Nobody wants to be the person who comes into work and be that bummer who brings everyone’s energy down by sharing these stories. So, it’s organizations that need to recognize some of the unseen challenges in the market we exist in and create opportunities and channels for Asian and BIPOC employees to voice their experiences.
Raphael: Something I found quite powerful at a previous company I worked for was conducting ‘bias assessments’ across teams. You go through a series of tests to evaluate your own biases, it could be about gender, race, etc. Everyone had the opportunity to do it and the results were powerful, because a lot of individuals don’t realize they have some inherent biases that skew one way or another. They just might not have consciously thought about it. In my experience the results of the bias assessments allowed us to start to have meaningful conversations. In addition, when these conversations were facilitated by third-party experts in the field, we were able to get coaching on how to make sense of it all and how to take actionable steps in our professional settings and personal lives.
Hua: I’ve been thinking about this because bias is not just for white people. It’s a universal problem. Chinese people have biases about things too. We naturally have biases against people who are different from us. So even for me, although I belong to an ethnic minority in Canada, I still have a lot to learn when it comes to understanding the needs and wants of other groups of people.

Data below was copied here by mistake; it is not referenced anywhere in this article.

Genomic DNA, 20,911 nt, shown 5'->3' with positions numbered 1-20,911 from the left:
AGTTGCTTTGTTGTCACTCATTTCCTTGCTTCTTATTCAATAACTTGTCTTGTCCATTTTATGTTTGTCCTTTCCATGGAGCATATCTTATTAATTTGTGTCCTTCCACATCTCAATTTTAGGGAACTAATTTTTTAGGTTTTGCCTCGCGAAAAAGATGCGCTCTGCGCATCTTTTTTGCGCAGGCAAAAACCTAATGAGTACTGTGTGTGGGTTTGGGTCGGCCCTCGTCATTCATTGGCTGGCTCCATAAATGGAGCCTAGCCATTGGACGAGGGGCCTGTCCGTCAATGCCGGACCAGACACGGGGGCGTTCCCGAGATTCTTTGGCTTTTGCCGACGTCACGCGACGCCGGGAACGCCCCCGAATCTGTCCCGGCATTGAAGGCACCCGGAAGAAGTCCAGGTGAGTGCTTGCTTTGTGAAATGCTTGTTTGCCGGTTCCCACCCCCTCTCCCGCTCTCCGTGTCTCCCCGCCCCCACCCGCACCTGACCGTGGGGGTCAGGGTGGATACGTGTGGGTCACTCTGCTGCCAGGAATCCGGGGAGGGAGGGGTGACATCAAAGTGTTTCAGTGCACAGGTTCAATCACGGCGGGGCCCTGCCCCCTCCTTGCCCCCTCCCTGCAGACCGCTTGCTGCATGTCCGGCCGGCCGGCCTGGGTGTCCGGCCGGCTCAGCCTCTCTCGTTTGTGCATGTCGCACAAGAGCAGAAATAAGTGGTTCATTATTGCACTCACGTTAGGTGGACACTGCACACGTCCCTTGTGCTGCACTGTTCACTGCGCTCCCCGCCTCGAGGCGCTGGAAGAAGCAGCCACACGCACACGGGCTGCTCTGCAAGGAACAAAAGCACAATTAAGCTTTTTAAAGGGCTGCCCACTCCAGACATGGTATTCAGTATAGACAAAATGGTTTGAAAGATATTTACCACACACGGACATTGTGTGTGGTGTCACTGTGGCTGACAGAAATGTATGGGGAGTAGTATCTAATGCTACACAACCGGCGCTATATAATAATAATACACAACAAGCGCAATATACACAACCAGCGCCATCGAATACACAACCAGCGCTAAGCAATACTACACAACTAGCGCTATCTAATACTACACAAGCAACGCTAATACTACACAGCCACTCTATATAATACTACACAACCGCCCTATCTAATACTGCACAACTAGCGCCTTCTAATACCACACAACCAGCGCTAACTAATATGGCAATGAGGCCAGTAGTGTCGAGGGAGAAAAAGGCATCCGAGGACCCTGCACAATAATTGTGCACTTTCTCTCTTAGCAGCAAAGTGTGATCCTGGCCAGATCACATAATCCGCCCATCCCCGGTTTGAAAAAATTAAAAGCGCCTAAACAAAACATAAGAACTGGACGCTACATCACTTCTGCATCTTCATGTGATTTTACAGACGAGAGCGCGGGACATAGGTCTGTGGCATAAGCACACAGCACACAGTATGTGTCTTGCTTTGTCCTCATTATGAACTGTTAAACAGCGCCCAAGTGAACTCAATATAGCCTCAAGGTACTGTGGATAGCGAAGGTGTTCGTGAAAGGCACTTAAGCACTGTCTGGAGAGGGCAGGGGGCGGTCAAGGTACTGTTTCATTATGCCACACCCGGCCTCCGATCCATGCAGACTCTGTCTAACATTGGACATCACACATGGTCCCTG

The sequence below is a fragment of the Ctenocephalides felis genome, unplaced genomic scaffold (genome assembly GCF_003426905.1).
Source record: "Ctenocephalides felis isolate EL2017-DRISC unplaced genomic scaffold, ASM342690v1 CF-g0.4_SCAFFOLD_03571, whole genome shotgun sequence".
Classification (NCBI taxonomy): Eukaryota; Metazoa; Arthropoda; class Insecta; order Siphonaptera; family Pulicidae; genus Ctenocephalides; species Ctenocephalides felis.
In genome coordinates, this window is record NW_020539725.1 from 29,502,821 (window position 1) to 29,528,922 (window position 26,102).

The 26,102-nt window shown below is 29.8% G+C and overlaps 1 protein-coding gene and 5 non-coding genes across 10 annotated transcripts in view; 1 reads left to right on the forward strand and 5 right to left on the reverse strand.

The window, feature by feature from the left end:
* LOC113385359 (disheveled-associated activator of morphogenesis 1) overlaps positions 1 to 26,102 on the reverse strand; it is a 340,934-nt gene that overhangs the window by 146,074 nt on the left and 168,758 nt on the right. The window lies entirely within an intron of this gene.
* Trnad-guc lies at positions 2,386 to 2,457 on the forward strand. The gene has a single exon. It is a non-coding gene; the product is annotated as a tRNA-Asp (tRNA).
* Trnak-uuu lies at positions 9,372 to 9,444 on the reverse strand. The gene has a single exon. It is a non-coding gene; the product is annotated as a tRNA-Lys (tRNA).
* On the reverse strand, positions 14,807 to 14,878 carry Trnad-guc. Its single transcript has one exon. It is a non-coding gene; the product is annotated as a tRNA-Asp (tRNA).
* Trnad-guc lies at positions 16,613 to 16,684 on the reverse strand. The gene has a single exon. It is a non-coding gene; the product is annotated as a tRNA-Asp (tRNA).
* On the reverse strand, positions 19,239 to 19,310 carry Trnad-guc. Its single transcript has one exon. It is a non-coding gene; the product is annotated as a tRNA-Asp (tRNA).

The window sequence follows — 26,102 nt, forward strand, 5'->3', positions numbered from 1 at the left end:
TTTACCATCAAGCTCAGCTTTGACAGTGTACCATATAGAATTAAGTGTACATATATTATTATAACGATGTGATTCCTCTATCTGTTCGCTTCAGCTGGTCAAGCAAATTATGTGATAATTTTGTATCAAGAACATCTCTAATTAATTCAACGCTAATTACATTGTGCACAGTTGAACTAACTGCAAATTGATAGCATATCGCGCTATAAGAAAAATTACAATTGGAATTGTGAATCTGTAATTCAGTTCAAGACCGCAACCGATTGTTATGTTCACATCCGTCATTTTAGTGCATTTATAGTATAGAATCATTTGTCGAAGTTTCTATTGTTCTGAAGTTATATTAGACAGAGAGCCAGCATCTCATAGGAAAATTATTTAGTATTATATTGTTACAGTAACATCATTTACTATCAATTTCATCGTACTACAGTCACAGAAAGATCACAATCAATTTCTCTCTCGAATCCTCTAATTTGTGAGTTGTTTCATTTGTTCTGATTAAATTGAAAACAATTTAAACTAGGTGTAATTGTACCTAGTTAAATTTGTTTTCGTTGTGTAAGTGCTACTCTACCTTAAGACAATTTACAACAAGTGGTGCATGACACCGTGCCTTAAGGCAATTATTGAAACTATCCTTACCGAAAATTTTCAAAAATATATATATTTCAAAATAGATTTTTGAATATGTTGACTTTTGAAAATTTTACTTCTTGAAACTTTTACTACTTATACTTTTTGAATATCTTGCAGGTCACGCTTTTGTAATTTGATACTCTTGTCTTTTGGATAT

Raphael: I was working for PWC when Black Lives Matter and Anti-Asian Hate bubbled up. To talk about these difficult and complex topics, the company held open-forum town hall style dialogues. There was a big emphasis put on participation and again experts were brought in to help us navigate the conversation and think through the impact. In the process, our colleagues started to share their own experiences, which was extremely powerful. Listening to what our Black and Asian colleagues were going through on top of our professional lives and commitments was incredibly eye-opening. Especially in the world of consulting, we all think of ourselves as somewhat A-type, privileged, and working within the same parameters and opportunities, but the individual stories showcased the differences eloquently.